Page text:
Effects of heating on the mechanical and chemical properties of human dentin

Abstract

Objectives

We had previously discovered that the flexural and tensile strengths of human dentin were 2–2.4 times greater after being heated to 140 °C, and deduced that the generation of higher-density structures and therefore dehydration probably promoted the increased strength. Our test hypotheses were that intertubular dentin, which constitutes a major part of organic components, was selectively affected by heating, and such changes could happen without critical damages to the basic structure of dentin type I collagen.

Methods

Micro-mechanical changes of human dentin by heating at 140 °C were investigated by nano-indentation. Chemical changes in dentin collagen after heating were also investigated by X-ray diffraction study, a microscopic Fourier transform infrared (micro-FTIR) and a laser Raman spectroscopic analyses, and a cross-linking analysis by high-performance liquid chromatography.

Results

The results of nano-indentation showed that the micro-hardness of intertubular dentin increased after heating at 140 °C to 1.8 times more than unheated dentin; on the other hand, peritubular dentin was unchanged. Results of X-ray diffraction showed that the lateral packing of collagen molecules shrank from 13.6 ± 0.3 to 10.6 ± 0.1 Å after heating, but the shrinkage reversed to the original after rehydration for seven days. After heating, no substantial chemical changes in the collagen molecules were detected in tests by micro-FTIR or Raman analyses, or by cross-linking analysis.

Significance

These results suggest that intertubular dentin, which contains most of the type I collagen, was selectively affected by heating at 140 °C without critical damage to its collagen.

Introduction

In a previous significant clinical study , fracture was found to be the most frequent reason for tooth loss in persons involved in a long-term plaque control program. In this study, 62% of extractions were undertaken because of tooth fracture, compared with only 7% and 5% because of caries or periodontal disease, respectively. This research suggested that tooth fracture is a critical issue. Another etiological study on 227 vertical root fractures showed that 88% fracture happened in pulpless teeth . Therefore, effective methods to strengthen pulpless teeth could significantly help in preventing tooth fracture and thus be of potentially great assistance to clinicians in their front-line battle to promote oral general health.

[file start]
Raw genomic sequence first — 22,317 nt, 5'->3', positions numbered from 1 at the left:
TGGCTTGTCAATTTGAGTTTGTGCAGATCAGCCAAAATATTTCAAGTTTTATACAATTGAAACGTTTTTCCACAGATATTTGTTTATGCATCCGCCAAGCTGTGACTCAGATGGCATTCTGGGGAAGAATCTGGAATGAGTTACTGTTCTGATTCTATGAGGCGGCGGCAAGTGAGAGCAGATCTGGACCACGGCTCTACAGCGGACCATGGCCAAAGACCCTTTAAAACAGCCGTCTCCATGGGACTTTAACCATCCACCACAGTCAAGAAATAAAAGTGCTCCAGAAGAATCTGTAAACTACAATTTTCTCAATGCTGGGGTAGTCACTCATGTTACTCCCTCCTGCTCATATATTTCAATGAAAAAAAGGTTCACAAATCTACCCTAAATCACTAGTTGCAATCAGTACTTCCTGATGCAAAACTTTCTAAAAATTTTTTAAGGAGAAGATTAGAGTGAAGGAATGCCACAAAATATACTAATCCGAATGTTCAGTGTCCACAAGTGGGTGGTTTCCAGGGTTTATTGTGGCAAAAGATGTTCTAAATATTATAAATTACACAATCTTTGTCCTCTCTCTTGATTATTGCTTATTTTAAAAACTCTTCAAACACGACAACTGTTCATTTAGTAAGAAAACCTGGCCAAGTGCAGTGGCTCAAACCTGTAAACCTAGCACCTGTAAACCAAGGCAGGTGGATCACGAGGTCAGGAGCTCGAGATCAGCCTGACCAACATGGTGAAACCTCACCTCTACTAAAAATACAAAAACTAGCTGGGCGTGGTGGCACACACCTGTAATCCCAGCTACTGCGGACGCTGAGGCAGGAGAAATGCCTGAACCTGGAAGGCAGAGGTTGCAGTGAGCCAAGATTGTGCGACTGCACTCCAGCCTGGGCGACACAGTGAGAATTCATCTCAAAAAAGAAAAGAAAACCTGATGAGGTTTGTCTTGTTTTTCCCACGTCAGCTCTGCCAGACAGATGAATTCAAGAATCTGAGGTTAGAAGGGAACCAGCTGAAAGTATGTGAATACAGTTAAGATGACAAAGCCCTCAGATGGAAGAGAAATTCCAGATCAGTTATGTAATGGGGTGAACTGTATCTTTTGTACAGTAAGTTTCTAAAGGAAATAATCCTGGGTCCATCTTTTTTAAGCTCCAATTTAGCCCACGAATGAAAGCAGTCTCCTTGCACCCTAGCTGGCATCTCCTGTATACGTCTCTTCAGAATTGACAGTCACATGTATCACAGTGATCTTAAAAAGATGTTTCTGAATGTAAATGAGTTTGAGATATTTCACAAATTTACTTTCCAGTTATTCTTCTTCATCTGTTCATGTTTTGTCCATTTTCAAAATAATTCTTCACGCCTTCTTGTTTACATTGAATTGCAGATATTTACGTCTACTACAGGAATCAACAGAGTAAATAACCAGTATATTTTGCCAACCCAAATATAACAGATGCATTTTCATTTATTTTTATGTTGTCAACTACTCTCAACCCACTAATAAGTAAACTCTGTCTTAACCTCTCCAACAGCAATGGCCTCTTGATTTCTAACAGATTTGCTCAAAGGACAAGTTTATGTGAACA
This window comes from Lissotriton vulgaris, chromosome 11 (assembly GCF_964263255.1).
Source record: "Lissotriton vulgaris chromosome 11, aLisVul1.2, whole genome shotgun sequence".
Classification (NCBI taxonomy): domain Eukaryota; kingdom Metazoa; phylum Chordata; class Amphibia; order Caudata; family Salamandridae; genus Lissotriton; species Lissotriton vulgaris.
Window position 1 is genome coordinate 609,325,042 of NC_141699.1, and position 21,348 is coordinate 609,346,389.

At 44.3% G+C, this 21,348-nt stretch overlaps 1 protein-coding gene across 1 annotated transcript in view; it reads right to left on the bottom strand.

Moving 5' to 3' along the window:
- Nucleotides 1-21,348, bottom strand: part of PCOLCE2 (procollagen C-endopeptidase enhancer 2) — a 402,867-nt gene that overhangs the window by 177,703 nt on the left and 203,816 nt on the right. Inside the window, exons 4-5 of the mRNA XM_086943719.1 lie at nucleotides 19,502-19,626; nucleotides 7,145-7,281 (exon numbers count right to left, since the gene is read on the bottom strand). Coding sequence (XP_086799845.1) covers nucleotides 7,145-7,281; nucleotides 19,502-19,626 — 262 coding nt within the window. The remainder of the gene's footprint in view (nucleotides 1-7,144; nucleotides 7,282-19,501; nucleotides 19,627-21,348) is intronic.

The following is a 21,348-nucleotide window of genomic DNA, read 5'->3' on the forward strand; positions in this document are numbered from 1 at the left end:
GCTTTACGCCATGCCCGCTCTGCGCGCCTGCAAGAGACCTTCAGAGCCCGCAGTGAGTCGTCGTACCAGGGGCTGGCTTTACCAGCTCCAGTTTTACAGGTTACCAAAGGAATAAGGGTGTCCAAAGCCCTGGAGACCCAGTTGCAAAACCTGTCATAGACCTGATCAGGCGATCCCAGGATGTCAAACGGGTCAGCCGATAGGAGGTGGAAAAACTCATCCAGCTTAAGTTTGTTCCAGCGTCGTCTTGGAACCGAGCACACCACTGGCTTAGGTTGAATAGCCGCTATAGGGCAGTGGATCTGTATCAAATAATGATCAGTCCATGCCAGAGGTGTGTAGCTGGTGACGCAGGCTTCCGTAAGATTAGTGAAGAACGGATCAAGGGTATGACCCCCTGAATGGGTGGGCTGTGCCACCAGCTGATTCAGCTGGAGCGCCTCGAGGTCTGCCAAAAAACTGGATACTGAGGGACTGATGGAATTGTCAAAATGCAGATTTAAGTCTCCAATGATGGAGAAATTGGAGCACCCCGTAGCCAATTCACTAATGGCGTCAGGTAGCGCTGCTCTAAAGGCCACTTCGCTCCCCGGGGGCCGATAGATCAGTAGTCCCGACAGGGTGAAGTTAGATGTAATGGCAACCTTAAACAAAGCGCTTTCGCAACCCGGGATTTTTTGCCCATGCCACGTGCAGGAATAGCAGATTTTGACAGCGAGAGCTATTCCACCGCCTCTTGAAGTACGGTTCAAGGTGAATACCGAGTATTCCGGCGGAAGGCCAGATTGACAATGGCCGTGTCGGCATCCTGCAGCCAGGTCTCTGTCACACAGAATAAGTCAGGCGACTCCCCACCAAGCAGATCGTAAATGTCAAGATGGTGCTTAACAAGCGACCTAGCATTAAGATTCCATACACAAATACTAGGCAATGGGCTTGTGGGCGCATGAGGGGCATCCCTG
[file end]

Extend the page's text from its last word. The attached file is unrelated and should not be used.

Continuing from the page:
In our previous research , we had discovered that the flexural and microtensile strengths of human dentin were 2–2.4 times greater after heating to either 110 °C or 140 °C. X-ray diffraction analyses indicated that dehydration probably generated higher-density structures and caused the shrinkage of the lateral packing of the collagen triple-helices from 14 Å to 11 Å. This was the probable cause of the greater strength of dentin after heating. As the next step in this series of studies, we investigated the effects of heating on the mechanical properties of human dentin by focusing on what happened when dentin was dehydrated and rehydrated . Several studies had reported that changes in the biomechanical properties of dentin after dehydration could be reversed by rehydration . We did discover that rehydration reverses the strength of heated dentin. Given how dentin reacted when dehydrated and then re-hydrated, we speculated whether strengthening effect of dentin by heating may be reversible without critical damage to its organic components, particularly type I collagen.

In human bone, which has a similar composition to dentin, the type I collagen network plays an important role in its toughness, and the toughness and strength of bone decreases with increasing denaturation of the collagen . Several studies have investigated how calcified and decalcified collagen in bone or dentin reacts to heating. Heat transforms the crystalline collagen triple helical structure into an amorphous random coil form . Some studies reported that the degree of mineralization significantly affected the denaturation temperature of type I collagen . Other studies showed that the calcified type I collagen molecules in bone broke down approximately at 150–175 °C , while the decalcified type I collagen molecules denature irreversibly at 35.9–60 °C . The denaturation temperature seemed to vary depending on testing conditions and origin of materials.

Armstrong et al. found the denatured temperature of human dentin collagen in mineralized versus demineralized teeth in relation to the extent of dehydration. They reported that the denaturation temperature of collagen in mineralized dentin was between 160 and 186 °C; but that of demineralized dentin exhibited a denaturation temperature of 65.6 °C that increased with dehydration to 176 °C. They suggested that presence of apatite crystallites in mineralized collagen or interpeptide bonding in demineralized collagen increased the denaturation temperature. Given that 176 °C is the denaturation temperature for dehydrated demineralized dentin, heating to 140 °C as shown in our previous study , can significantly strengthen human dentin without major damage to its collagen.